US 6600457 B2
An antenna control system enabling the remote variation of antenna beam tilt. A drive means continuously adjusts phase shifters of a feed distribution network to radiating elements to continuously vary antenna beam tilt. A controller enables the beam tilt of a number of antenna at a site to be remotely varied.
1. A method for adjusting beam elevation in a cellular base station telecommunication system, the system having a plurality of separately driven arrays of radiating elements producing a like plurality of beams, the method comprising:
providing a respective plurality of variable phase shifters for said plurality of arrays of radiating elements; and
independently controlling said phase shifters from a common controller to separately adjust the elevation of each of said plurality of beams.
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providing a pulse-driven motor;
causing the motor to displace at least one of the first and second components to a displacement limit position corresponding to a predetermined signal phasing; and
providing a predetermined number of pulses to the motor to cause the motor to displace at least one of the first and second components away from said displacement limit position by a predetermined amount so as to achieve a predetermined signal phasing.
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44. A cellular base station telecommunication system comprising:
a plurality of separately driven arrays of radiating elements, said arrays of radiating elements developing independently controllable beams; and
a like plurality of variable phase shifters operatively coupled to said plurality of arrays of radiating elements and independently adjustable in beam tilt from a common controller.
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62. For use in a cellular base station telecommunication system having a plurality of separately driven arrays of radiating elements developing independently controllable beams, and a like plurality of variable phase shifters operatively coupled to said plurality of arrays of radiating elements, a control arrangement operatively coupled to said plurality of phase shifters and configured to independently adjust the elevation of said plurality of beams.
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66. An antenna control arrangement for use in or with a cellular base station telecommunication system, the control arrangement comprising a plurality of variable phase shifters coupled to a like plurality of separately driven arrays of radiating elements, wherein the antenna control arrangement independently controls the elevation of a plurality of beams developed by said plurality of arrays of radiating elements.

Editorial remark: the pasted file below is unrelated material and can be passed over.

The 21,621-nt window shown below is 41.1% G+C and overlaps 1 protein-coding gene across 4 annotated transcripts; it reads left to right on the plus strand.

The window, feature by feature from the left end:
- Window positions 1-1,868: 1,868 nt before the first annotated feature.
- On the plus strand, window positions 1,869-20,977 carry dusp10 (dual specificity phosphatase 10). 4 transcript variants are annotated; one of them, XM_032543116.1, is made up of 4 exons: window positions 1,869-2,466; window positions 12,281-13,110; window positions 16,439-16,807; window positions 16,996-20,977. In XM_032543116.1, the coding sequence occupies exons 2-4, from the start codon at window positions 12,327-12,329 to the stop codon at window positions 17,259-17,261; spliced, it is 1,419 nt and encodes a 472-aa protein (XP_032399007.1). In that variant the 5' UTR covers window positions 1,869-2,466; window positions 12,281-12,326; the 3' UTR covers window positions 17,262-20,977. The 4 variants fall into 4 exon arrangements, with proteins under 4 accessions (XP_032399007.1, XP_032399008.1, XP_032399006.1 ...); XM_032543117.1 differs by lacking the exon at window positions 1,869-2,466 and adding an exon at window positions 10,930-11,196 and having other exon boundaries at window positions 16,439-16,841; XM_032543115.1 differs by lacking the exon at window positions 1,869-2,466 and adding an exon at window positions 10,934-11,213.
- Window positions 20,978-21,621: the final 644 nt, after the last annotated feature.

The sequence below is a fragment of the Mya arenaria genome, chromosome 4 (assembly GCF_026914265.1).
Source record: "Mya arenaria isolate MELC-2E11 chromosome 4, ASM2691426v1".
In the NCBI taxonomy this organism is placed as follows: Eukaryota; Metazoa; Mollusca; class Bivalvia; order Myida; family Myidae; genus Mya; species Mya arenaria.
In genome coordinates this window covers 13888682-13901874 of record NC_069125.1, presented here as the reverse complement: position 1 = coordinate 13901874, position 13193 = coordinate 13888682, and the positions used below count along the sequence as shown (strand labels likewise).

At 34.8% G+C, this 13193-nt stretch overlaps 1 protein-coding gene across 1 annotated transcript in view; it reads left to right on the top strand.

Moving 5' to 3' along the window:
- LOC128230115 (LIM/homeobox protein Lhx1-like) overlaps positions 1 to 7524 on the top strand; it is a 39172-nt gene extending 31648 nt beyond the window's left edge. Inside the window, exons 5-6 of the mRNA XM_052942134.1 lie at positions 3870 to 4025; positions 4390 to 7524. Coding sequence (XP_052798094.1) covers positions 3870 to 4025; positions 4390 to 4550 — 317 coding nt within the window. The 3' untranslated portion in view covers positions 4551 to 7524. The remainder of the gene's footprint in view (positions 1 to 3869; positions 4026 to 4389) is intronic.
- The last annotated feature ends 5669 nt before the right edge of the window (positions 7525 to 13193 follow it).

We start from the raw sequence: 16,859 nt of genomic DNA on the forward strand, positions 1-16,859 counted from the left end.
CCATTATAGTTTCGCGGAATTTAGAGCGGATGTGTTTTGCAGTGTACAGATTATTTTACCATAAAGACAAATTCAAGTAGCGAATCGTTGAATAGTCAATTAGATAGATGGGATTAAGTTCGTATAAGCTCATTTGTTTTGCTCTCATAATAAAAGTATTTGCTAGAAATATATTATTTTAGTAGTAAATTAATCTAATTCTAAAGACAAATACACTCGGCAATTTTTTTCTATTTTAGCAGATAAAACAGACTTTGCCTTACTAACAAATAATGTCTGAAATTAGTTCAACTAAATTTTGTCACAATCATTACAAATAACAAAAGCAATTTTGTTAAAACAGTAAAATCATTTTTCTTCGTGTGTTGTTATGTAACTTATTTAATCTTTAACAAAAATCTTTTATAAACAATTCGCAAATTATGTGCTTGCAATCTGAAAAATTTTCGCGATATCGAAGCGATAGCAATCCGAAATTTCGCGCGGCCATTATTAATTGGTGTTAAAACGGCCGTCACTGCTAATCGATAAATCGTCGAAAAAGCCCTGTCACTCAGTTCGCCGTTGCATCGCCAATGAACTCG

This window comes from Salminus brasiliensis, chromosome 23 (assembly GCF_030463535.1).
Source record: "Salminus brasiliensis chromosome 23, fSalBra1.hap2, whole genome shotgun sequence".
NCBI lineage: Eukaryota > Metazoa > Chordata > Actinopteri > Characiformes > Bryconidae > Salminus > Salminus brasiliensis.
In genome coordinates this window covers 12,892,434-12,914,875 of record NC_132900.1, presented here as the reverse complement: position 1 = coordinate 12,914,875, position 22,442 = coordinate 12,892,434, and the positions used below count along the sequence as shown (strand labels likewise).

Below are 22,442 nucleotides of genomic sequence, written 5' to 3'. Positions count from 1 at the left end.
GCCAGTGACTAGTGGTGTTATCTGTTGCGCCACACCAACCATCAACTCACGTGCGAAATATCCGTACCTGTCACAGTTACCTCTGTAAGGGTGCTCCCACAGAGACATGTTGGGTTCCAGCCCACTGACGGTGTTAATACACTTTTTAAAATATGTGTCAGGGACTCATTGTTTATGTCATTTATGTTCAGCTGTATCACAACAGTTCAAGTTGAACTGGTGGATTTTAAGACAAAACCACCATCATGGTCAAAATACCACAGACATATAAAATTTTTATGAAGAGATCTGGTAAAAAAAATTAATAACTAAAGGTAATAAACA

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This is a continuation of application Ser. No. 09/713,614, filed Nov. 15, 2000, entitled Antenna Control System, now U.S. Pat. No. 6,346,924, which is a continuation of application Ser. No. 08/817,445, filed Apr. 30, 1997, entitled Antenna Control System, now U.S. Pat. No. 6,198,458 B1 which is a 371 of PCT/NZ95/00106, filed Oct. 10, 1995.
The present invention relates to an antenna control system for varying the beam tilt of one or more antenna. More particularly, although not exclusively, the present invention relates to a drive system for use in an antenna which incorporates one or more phase shifter.
In order to produce downtilt in the beam produced by an antenna array (for example a panel antenna) it is possible to either mechanically tilt the panel antenna or electrically steer the beam radiated from the panel antenna according to techniques known in the art.
Panel antennas, such as those to which the present application is concerned, are often located on the sides of buildings or similar structures. Mechanical tilting of the antenna away from the side of the building increases the susceptibility of the installation to wind induced vibration and can impact on the visual environment in situations where significant amounts of downtilt are required.
In order to avoid the above difficulties, electrical beam steering can be effected by introducing phase delays into the signal input into radiating elements or groups of radiating elements in an antenna array.
Such techniques are described in New Zealand Patent Specification No. 235010.
Various phase delay techniques are known, including inserting variable length delay lines into the network feeding to the radiating element or elements, or using PIN diodes to vary the phase of a signal transmitted through the feeder network.
A further means for varying the phase of two signals is described in PCT/NZ94/00107 whose disclosure is incorporated herein by reference. This specification describes a mechanically operated variable differential phase shifter incorporating one input and two outputs.
For the present purposes it is sufficient to note that phase shifters such as those described in PCT/NZ94/00107 are adjusted mechanically by sliding an external sleeve along the body of the phase shifter which alters the relative phase of the signals at the phase shifter outputs.
A typical panel antenna will incorporate one or more phase shifters and the present particular embodiment includes three phase shifters. A signal is input to the primary phase shifter which splits the signal into two signals having a desired phase relationship. Each phase shifted signal is then input into a secondary phase shifter whose outputs feeds at least one radiating element. In this manner a progressive phase shift can be achieved across the entire radiating element array, thus providing a means for electrically adjusting the downtilt of the radiated beam. Other phase distributions are possible depending on the application and shape of the radiated beam.